Will Higher Interest Rates Doom Utilities?

Utilities are highly valued by investors for their reliable, if unspectacular, growth. Utilities are routinely called 'widow-and-orphan' stocks, meaning they're commonly held for their hefty dividend yields and low volatility.

However, the past few months have seen more volatility in utility stocks than many investors would like. Much of it stems from fear of the Fed taper, the winding down of the central bank's monthly bond purchases. This, combined with the possibility of higher rates, has resulted in severe drops for many utility stocks.

Are higher interest rates reason enough to sell utilities?

An uncomfortably wild ride

In theory, utility stocks will decline in an environment of rising interest rates, since their yields would need to rise in conjunction with higher rates. In addition, companies reliant on debt financing, such as utilities, would see increases in their interest expenses going forward, dragging down profits.

As a result, fear of the Fed taper has caused a great deal of turbulence in utility stocks, including Southern Corp. (NYSE: SO  ) , Duke Energy (NYSE: DUK  ) , and Consolidated Edison (NYSE: ED  ) .

After racking up double-digit returns over the first few months of 2013, these stocks have given back the bulk of the gains and are now close to flat or down over the past 52 weeks.

Steady business outlooks should reassure investors

Whether higher rates make utility stocks less attractive remains a possibility going forward, but on a purely fundamental basis these stocks will continue to do what they've done for many decades.

Power generation is an extremely stable business. Even under the most dire financial circumstances, consumers still need power.

This is indicative of these companies' steady results, even though their stock prices have implied considerable instability. Despite what their wildly swinging stock prices might suggest, it's business as usual for utilities.

Southern grew its adjusted earnings per share by 2.6% over the first half of 2013. Meanwhile, Duke Energy saw its second-quarter operating income rise 4.5%, and Consolidated Edison posted flat earnings per share in the first half of its own fiscal year.

Electricity is vital, and its societal necessity explains the fantastic track records of stable dividends these companies maintain.

Southern has paid dividends for 263 consecutive quarters—dating back to 1948. Moreover, the company has actually managed to increase its shareholder distribution for 12 years in a row. At recent prices, Southern yields 4.6%.

In February, Consolidated Edison raised its dividend for the 39th consecutive year, and offers a 4.1% payout.

Meanwhile, Duke Energy has paid dividends for 87 consecutive years and yields 4.3% at its current level.

Can these stocks power up your portfolio?

Utilities simply aren't right for every investor. Each investor needs to assess their own particular investing goals, because utilities are only appropriate for a specific type of investor. Those with a long time horizon and any sort of appetite for risk at all should avoid utilities.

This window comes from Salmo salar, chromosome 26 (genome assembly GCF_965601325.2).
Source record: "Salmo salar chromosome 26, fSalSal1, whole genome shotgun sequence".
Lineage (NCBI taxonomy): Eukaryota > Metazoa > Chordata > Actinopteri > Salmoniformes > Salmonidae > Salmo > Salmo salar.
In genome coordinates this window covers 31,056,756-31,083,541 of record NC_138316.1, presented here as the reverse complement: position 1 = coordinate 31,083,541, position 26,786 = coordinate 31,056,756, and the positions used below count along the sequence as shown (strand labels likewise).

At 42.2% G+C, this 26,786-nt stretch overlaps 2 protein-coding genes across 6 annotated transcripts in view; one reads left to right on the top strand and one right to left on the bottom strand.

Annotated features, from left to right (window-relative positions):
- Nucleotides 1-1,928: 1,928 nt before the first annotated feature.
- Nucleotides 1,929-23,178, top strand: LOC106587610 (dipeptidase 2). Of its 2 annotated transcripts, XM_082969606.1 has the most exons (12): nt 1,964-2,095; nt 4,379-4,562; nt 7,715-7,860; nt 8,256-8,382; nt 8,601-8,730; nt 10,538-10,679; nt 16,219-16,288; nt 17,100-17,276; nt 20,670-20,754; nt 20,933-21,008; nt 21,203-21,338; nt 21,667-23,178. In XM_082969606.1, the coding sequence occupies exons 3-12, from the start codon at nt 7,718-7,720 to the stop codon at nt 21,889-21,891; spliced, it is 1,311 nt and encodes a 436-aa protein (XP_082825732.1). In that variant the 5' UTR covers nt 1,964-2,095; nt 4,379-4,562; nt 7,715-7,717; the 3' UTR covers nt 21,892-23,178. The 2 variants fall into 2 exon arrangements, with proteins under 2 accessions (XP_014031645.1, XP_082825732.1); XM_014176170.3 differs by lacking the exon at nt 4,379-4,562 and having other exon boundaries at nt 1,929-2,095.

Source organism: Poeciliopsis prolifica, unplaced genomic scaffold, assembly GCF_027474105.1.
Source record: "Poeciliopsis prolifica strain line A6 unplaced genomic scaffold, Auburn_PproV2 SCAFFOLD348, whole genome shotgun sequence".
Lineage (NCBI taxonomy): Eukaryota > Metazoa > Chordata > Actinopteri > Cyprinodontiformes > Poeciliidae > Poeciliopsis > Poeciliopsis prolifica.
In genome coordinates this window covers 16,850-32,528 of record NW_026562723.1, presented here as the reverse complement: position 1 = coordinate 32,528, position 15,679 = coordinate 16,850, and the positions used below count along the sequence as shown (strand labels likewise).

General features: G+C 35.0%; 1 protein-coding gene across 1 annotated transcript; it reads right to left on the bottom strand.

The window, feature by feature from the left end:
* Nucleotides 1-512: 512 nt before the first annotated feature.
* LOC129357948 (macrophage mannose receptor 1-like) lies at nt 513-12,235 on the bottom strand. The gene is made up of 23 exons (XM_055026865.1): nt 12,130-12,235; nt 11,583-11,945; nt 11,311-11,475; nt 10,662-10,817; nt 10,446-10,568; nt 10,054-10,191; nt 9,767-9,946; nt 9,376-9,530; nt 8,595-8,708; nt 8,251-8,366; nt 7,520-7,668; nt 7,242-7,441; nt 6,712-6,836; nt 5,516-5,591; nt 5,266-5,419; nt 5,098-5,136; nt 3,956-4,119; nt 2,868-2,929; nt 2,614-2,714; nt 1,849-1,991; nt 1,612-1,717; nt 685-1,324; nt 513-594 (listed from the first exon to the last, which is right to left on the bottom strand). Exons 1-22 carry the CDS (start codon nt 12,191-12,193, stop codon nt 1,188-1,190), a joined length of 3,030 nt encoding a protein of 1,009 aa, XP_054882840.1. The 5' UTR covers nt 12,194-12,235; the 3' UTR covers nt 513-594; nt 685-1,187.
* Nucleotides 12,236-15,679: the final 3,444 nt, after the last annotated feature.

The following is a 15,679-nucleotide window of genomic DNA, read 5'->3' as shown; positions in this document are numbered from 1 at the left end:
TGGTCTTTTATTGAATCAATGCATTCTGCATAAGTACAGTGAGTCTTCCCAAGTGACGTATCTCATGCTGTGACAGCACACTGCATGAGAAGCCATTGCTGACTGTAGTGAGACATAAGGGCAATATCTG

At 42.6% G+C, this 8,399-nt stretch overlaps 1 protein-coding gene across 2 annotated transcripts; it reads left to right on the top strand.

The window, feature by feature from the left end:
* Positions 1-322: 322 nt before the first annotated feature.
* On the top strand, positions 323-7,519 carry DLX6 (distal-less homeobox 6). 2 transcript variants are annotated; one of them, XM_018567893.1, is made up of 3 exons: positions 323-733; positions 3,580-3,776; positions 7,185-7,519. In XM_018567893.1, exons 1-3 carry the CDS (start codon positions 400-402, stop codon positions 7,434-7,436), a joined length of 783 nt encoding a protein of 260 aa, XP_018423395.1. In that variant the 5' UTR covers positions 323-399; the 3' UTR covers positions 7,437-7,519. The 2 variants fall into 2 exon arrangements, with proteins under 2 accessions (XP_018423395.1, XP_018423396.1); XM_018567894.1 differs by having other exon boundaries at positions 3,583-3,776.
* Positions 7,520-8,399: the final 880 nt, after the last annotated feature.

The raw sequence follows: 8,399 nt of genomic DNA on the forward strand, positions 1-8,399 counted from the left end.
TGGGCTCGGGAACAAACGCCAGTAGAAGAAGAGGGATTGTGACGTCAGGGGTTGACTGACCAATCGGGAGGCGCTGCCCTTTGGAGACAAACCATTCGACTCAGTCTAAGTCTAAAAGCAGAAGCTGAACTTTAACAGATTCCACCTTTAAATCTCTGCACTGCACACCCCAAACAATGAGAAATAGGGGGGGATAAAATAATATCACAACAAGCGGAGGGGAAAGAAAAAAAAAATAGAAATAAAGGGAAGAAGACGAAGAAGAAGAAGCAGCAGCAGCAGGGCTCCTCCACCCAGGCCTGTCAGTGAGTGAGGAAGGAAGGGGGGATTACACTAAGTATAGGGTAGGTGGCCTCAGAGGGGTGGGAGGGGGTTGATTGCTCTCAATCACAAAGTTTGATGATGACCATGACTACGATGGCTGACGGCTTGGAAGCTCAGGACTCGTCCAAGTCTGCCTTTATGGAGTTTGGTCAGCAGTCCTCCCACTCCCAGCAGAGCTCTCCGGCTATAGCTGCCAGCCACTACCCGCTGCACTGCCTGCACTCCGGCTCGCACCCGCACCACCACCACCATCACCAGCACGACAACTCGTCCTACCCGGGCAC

For me, utilities should be looked at as a place to park cash over the intermediate term to generate income. As a result, utilities are best reserved for those investors in or near retirement, who are facing the prospect of income replacement.

On a standalone basis, utilities aren't performing poorly. The better ones, such as the ones in this article, are still doing their job: namely, reporting steady profits and paying strong dividends.  This will continue for many years to come.

At the same time, higher interest rates will serve as an undeniable headwind. And, the inherent slow-growing nature of utilities means the potential for greater capital gains looks to be limited going forward.

If you're an investor who craves income, utilities will continue to provide just that. Most others, though, should look elsewhere for better opportunities.

Dividend stocks can make you rich. It's as simple as that. While they don't garner the notoriety of high-flying growth stocks, they're also less likely to crash and burn. And over the long term, the compounding effect of the quarterly payouts, as well as their growth, adds up faster than most investors imagine. With this in mind, our analysts sat down to identify the absolute best of the best when it comes to rock-solid dividend stocks, drawing up a list in this free report of nine that fit the bill. To discover the identities of these companies before the rest of the market catches on, you can download this valuable free report by simply clicking here now.


Read/Post Comments (3) | Recommend This Article (1)

Comments from our Foolish Readers

Help us keep this a respectfully Foolish area! This is a place for our readers to discuss, debate, and learn more about the Foolish investing topic you read about above. Help us keep it clean and safe. If you believe a comment is abusive or otherwise violates our Fool's Rules, please report it via the Report this Comment Report this Comment icon found on every comment.

  • Report this Comment On August 21, 2013, at 8:04 PM, MightyMinnow wrote:

    I'm a dividend re-investor and glad I have dividend protection. I feel sorry for the low dividend stock holder, that missed the boat out, more than me. I love getting 4.6% with duk and 5.3% with T. I'm buying not selling.

  • Report this Comment On August 22, 2013, at 6:41 AM, MightyMinnow wrote:

    Another thing I believe is that Bernanke is "bluffing" down prices with the talk of rate hikes.

  • Report this Comment On August 22, 2013, at 6:43 AM, MightyMinnow wrote:

    Plus the tax trap factor. They been building them up and tearing them down for the taxes. Any sell off (at these prices) is a 20% of the profits piece of the action for Sammy.

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